The words of one steel union official summed up the anger as steel giant Corus announced that 700 jobs – more than half the workforce – were to go at its huge Aldwarke plant in Rotherham.
Workers arrived for their Monday morning shifts fearing the worst after a leaked TV news story the previous day ushered in the blackest day for the town in years. The steel meltdown revealed the brutal reality of the economic crisis in northern industrial towns like Rotherham.
In just seven days 1,000 jobs were threatened with being wiped out. A week before – and less than half a mile away – 170 workers at luxury clothing firm Burberry heard in TV and radio broadcasts that bosses wanted to close their factory. The workforce, mainly women, had no idea of what was about to happen until the early morning news bulletins. Some found out when other workers shouted to them as they walked to the factory gates.
Bosses show contempt for workers, who are expected to pay for their employers’ greed. One shop steward said: “I heard I was losing my job on GMTV this morning. I went ballistic. I think it is appalling.
“We are angry and disgusted that we should be told we were losing our jobs through news broadcasts. There has been no consultation about what was going to happen. This is a good workforce and we feel angry and upset at being stabbed in the back.”
Thousands more jobs are threatened by the knock-on effect. As many as 50,000 people depend on steel jobs.
The number of people out of work in South Yorkshire has risen by almost 2,600 over the last month, according to the latest government figures – up by almost 11,500 on January 2008. The number out of work in Rotherham is up by 580 at 6,172 – an increase of 2,610 or 42 percent on January 2008. And the figures exclude the latest casualties.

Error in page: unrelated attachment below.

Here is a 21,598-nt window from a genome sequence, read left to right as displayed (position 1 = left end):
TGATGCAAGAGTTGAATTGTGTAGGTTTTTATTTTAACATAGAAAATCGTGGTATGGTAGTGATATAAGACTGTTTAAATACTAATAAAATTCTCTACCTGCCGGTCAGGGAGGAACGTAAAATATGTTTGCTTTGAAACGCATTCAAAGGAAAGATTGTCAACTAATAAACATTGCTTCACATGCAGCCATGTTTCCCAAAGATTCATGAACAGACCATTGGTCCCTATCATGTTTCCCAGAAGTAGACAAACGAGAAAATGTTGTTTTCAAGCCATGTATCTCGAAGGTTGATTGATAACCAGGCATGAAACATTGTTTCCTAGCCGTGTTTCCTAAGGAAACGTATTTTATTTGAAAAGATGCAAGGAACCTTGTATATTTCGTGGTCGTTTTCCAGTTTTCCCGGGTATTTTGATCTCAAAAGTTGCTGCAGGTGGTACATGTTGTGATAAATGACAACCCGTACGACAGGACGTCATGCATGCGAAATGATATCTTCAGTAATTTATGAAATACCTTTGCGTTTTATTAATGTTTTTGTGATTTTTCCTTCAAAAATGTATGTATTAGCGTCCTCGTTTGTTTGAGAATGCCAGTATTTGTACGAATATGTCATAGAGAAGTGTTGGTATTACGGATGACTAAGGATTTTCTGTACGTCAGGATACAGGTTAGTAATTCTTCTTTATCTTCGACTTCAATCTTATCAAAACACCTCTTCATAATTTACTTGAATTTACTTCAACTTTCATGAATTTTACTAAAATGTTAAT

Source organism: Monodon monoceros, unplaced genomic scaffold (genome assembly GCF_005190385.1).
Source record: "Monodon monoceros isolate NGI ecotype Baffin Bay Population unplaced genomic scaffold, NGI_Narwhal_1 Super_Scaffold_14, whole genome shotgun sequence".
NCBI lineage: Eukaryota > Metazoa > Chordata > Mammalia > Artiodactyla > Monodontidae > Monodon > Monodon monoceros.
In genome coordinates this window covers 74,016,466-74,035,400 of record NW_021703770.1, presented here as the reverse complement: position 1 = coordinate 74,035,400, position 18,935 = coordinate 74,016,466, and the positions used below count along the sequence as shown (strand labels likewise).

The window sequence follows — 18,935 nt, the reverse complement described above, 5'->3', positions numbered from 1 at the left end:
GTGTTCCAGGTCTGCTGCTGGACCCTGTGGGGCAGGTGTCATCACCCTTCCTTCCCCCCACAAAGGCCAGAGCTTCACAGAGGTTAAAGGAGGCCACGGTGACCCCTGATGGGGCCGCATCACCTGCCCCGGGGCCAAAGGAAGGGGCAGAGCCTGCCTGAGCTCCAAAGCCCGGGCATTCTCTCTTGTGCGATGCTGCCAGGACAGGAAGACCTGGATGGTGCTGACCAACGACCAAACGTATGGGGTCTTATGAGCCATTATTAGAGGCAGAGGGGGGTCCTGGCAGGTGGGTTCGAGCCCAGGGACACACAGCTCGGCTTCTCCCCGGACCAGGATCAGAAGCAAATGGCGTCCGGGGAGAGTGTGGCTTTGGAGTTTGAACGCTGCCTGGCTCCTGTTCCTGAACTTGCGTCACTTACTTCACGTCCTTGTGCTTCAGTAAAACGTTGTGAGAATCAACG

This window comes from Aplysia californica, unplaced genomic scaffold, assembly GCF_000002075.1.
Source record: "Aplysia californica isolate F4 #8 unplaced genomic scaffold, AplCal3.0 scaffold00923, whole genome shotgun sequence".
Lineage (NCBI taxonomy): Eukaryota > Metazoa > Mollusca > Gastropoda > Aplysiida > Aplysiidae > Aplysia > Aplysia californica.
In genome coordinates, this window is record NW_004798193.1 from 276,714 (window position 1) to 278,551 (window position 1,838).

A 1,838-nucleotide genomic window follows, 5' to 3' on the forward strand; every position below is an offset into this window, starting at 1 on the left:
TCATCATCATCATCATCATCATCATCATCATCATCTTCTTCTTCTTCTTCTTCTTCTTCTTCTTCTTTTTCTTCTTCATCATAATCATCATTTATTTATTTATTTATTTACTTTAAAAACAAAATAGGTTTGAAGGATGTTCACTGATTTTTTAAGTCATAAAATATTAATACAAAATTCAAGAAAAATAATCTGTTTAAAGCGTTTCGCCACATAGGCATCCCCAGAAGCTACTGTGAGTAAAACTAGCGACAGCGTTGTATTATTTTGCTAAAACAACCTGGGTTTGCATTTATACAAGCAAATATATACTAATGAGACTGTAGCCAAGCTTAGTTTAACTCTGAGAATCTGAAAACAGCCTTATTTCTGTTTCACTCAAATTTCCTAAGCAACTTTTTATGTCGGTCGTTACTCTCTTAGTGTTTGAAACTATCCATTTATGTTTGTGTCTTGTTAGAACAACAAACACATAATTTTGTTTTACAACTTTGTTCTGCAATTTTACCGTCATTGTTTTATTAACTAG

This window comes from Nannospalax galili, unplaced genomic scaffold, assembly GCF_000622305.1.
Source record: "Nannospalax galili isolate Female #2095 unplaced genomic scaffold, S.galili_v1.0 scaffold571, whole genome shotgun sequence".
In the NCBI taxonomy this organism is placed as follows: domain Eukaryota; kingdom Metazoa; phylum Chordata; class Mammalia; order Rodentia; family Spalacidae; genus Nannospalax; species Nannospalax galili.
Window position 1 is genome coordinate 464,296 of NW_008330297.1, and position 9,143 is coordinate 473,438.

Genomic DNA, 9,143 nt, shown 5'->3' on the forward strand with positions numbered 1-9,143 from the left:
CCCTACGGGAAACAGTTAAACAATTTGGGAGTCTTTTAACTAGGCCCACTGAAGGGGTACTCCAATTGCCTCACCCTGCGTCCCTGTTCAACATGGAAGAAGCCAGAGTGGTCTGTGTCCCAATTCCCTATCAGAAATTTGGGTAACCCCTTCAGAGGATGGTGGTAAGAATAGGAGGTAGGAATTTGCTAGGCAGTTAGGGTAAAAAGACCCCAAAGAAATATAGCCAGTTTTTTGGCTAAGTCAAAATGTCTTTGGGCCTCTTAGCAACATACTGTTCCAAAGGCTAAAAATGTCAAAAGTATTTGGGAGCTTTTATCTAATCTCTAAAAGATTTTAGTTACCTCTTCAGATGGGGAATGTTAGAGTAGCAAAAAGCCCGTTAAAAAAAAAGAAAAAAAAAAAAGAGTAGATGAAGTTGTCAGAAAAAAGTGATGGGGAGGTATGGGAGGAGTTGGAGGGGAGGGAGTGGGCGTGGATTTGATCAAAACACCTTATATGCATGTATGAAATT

Rotherham’s older generation talk about there being nothing left for “the young ones” and it is easy to see why. Low paid jobs in call centres often seem to be all that is on offer.
Curtain store Rosebys, which was based in Rotherham, was an early victim of the economic slump, and other closures and job cuts have followed. Many shops and pubs are boarded up and closing. Some fear the jobs slaughter could kill the town.
Since the heyday when 25,000 steel workers were employed in Rotherham back in the 1950s and 1960s, numbers have declined to a few hundred. In the 1980s Rotherham still had around 10,000 working in steel and the same in the pits, but Margaret Thatcher put paid to all that – though not without a fight.
Only one colliery survived the Tory pit closures of the 1990s. Mining villages have been turned into wastelands of social deprivation.
Rotherham was the centre of militancy during the steel strike nearly 30 years ago and the miners’ strike 25 years ago. That fighting spirit needs rekindling quickly.
In November of last year, there was a brief moment of light amid the darkness that was 2020. Scotland became the first country in the world to make period products free for all. Just as the weekend and the eight-hour-day are now regarded by many as a given, future generations may be in disbelief that...
On 4 November last year, when many of us were watching the aftermath of the American presidential election, the US formally left the Paris Climate Agreement. Written in 2015 at the United Nations’ COP21 climate conference in Paris, the agreement is often considered to be the most significant document of international climate cooperation. Back then,...
To say 2020 was dramatic would be an understatement. The world situation has been completely transformed by the Covid-19 pandemic and the inadequacy of governmental and state responses. As we head into 2021 it feels like we are entering uncharted territory. To make specific predictions would be unwise. But the Covid-19 crisis raises fundamental questions...